Browsing Department of Epidemiologie (EPID) by Journal
Now showing items 1-3 of 3
Poor knowledge of vaccination recommendations and negative attitudes towards vaccinations are independently associated with poor vaccination uptake among adults - Findings of a population-based panel study in Lower Saxony, Germany.The aims of this study were to (a) assess knowledge of official vaccination recommendations and attitudes towards vaccinations among adults and (b) examine their association with vaccination uptake among adults.
Safety profile of rubella vaccine administered to pregnant women: A systematic review of pregnancy related adverse events following immunisation, including congenital rubella syndrome and congenital rubella infection in the foetus or infant.Background: Data on the safety of inadvertent rubella vaccination in pregnancy is important for rubella vaccination programs aimed at preventing congenital rubella syndrome. Methods: The association between monovalent rubella or combination vaccinations in or shortly before pregnancy and potential harm to the foetus was examined by conducting a systematic review and meta-analysis using fixed effect methods and simulation. Results: Four cohort studies of inadvertently vaccinated and unvaccinated women were found, 15 cohorts of pregnant women who were rubella susceptible at time of inadvertent vaccination and 9 cohort studies with no information on susceptibility and case series. No case of vaccine associated congenital rubella syndrome (CRS) was identified. Cohort studies with an unvaccinated comparison group were limited in number and size, and based on these only a theoretical additional risk of 6 or more cases of CRS per 1000 vaccinated women (0% observed, upper 95% CI 0.6%) could be excluded. Based on cohorts of vaccinated rubella susceptible pregnant women a maximum theoretical risk of 1 CRS case in 1008 vaccinated women (0% observed, upper 95% CI 0.099%) was estimated. Asymptomatic rubella vaccine virus infection of the neonate was also noted (fixed effects estimate of risk overall 1.74%, 95% CI 1.21, 2.28). Conclusion: There is no evidence that CRS is caused by rubella-containing vaccines but transplacental vaccine virus infection can occur. CRS is effectively prevented by vaccination, thus the risk/benefit balance is unequivocally in favour of vaccination. The data confirm previous recommendations that inadvertent vaccination during pregnancy is not an indication for termination of pregnancy.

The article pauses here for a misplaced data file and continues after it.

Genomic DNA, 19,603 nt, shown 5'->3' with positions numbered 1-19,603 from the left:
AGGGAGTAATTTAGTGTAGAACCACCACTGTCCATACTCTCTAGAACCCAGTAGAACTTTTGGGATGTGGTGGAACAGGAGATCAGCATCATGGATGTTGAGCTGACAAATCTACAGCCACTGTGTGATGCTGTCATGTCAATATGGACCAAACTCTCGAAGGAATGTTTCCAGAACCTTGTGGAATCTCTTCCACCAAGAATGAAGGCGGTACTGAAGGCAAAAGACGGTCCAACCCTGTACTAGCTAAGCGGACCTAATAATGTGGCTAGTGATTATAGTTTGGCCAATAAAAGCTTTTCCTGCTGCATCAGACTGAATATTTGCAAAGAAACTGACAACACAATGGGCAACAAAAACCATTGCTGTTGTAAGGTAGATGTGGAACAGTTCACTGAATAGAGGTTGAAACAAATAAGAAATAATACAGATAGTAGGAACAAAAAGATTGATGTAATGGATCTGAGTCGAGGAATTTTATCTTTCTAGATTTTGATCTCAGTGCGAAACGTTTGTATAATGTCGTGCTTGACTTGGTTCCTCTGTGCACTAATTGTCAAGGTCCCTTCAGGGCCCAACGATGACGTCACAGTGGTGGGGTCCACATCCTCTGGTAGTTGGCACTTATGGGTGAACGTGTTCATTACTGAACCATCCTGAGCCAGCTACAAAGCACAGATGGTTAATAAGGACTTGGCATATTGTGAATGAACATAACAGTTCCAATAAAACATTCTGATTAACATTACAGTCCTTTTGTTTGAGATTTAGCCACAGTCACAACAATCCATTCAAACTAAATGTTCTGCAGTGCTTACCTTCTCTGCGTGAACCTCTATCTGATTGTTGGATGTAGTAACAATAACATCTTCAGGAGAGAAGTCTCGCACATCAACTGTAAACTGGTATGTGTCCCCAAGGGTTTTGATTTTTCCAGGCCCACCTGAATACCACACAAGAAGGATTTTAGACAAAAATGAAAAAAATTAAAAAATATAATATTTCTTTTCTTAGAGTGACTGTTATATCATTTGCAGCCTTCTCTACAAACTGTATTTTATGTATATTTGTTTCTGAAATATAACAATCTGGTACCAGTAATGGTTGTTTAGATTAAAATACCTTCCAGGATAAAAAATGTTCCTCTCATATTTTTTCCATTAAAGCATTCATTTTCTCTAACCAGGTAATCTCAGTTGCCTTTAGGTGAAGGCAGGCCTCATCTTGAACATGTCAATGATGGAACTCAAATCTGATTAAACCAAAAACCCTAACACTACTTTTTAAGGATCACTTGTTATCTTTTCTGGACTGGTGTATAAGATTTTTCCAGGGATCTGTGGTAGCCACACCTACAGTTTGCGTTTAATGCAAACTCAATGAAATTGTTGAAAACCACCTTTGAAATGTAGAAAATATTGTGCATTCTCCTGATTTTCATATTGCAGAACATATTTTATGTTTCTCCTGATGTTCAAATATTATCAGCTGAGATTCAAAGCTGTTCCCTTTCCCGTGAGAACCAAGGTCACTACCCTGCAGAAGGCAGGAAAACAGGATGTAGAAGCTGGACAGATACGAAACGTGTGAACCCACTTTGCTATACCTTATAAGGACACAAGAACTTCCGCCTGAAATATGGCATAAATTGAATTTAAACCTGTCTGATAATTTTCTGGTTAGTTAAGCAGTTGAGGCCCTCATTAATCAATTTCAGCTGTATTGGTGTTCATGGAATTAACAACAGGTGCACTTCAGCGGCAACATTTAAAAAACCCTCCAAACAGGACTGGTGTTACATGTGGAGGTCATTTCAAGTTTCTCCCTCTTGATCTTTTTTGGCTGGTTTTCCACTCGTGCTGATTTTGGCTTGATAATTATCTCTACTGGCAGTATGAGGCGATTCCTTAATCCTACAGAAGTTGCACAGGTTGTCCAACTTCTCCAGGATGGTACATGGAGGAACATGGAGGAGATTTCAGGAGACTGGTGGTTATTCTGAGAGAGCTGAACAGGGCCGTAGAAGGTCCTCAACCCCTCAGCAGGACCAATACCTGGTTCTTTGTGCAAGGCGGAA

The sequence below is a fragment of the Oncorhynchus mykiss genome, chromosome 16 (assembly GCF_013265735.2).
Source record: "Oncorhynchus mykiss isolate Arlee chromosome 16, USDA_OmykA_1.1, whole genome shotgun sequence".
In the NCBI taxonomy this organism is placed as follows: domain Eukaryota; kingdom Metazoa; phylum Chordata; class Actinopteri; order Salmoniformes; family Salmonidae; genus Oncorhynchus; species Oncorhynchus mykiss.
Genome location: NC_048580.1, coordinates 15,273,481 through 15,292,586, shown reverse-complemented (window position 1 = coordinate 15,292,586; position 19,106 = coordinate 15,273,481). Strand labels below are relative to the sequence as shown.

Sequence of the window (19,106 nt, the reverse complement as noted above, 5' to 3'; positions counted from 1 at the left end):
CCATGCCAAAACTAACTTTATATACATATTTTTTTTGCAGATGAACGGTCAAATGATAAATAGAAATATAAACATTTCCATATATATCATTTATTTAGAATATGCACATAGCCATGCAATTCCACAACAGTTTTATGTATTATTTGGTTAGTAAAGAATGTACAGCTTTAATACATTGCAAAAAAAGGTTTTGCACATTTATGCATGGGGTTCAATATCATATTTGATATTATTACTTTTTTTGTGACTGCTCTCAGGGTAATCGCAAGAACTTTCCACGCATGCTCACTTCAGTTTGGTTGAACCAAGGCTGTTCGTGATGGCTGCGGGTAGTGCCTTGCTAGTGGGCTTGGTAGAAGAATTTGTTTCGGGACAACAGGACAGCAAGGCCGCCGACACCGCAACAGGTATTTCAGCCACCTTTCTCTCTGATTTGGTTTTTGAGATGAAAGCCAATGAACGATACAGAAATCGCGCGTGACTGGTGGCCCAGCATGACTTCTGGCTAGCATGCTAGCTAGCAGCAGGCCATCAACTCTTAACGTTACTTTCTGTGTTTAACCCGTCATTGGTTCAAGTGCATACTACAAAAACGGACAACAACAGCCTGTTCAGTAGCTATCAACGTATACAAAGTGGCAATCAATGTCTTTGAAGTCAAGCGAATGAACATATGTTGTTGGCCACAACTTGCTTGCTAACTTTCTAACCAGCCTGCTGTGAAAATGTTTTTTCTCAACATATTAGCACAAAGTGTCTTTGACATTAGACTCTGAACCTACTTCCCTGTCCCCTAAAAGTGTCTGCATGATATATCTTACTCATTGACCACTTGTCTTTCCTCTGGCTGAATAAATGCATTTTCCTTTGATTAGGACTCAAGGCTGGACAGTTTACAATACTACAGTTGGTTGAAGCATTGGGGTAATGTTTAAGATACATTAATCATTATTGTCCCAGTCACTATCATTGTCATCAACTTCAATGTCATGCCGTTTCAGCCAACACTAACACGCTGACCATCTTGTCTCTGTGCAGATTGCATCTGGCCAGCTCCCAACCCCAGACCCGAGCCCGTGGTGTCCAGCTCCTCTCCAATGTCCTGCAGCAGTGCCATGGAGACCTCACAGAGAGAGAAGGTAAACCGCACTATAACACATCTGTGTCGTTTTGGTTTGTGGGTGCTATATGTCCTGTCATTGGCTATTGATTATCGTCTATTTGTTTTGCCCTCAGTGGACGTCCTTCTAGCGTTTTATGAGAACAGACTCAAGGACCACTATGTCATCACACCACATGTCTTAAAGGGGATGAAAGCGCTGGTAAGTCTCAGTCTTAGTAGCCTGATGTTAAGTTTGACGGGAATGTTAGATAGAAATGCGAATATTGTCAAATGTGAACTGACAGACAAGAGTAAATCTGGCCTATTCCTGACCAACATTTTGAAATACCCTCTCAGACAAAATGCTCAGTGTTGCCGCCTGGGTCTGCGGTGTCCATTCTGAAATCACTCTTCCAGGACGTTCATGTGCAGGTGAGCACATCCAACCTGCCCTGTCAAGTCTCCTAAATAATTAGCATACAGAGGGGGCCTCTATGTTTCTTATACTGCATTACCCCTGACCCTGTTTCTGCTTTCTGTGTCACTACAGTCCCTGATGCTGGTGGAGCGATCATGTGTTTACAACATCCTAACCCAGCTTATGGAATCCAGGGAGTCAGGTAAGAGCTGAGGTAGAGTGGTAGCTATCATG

Validation of HAV biomarker 2A for differential diagnostic of hepatitis A infected and vaccinated individuals using multiplex serology.Worldwide about 1.5 million clinical cases of hepatitis A virus (HAV) infections occur every year and increasingly countries are introducing HAV vaccination into the childhood immunization schedule with a single dose instead of the originally licenced two dose regimen. Diagnosis of acute HAV infection is determined serologically by anti-HAV-IgM detection using ELISA. Additionally anti-HAV-IgG can become positive during the early phase of symptoms, but remains detectable after infection and also after vaccination against HAV. Currently no serological marker allows the differentiation of HAV vaccinated individuals and those with a past infection with HAV. Such differentiation would greatly improve evaluation of vaccination campaigns and risk assessment of HAV outbreaks. Here we tested the HAV non-structural protein 2A, important for the capsid assembly, as a biomarker for the differentiation of the immune status in previously infected and vaccinated individuals.